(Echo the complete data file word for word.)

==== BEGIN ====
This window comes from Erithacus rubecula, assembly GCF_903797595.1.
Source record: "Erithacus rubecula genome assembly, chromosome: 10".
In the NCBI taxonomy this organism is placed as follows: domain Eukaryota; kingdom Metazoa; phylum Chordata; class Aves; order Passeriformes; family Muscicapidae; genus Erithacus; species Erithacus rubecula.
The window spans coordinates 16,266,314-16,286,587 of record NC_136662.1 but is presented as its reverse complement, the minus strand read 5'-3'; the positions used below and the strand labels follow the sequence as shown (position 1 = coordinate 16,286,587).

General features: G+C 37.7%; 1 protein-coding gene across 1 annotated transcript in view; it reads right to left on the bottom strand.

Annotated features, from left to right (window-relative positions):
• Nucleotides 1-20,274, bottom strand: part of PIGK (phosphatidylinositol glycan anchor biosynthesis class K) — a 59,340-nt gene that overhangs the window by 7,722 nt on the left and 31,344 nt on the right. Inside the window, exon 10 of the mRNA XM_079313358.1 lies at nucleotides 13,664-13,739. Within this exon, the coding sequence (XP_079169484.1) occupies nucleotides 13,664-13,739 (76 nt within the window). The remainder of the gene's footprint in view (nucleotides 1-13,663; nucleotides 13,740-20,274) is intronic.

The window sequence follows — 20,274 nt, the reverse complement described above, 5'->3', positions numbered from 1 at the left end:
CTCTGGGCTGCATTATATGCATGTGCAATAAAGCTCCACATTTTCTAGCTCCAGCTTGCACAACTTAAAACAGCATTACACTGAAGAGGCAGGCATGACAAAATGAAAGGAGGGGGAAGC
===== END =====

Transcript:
This window comes from Erithacus rubecula, assembly GCF_903797595.1.
Source record: "Erithacus rubecula genome assembly, chromosome: 10".
In the NCBI taxonomy this organism is placed as follows: domain Eukaryota; kingdom Metazoa; phylum Chordata; class Aves; order Passeriformes; family Muscicapidae; genus Erithacus; species Erithacus rubecula.
The window spans coordinates 16,266,314-16,286,587 of record NC_136662.1 but is presented as its reverse complement, the minus strand read 5'-3'; the positions used below and the strand labels follow the sequence as shown (position 1 = coordinate 16,286,587).

General features: G+C 37.7%; 1 protein-coding gene across 1 annotated transcript in view; it reads right to left on the bottom strand.

Annotated features, from left to right (window-relative positions):
• Nucleotides 1-20,274, bottom strand: part of PIGK (phosphatidylinositol glycan anchor biosynthesis class K) — a 59,340-nt gene that overhangs the window by 7,722 nt on the left and 31,344 nt on the right. Inside the window, exon 10 of the mRNA XM_079313358.1 lies at nucleotides 13,664-13,739. Within this exon, the coding sequence (XP_079169484.1) occupies nucleotides 13,664-13,739 (76 nt within the window). The remainder of the gene's footprint in view (nucleotides 1-13,663; nucleotides 13,740-20,274) is intronic.

The window sequence follows — 20,274 nt, the reverse complement described above, 5'->3', positions numbered from 1 at the left end:
CTCTGGGCTGCATTATATGCATGTGCAATAAAGCTCCACATTTTCTAGCTCCAGCTTGCACAACTTAAAACAGCATTACACTGAAGAGGCAGGCATGACAAAATGAAAGGAGGGGGAAGC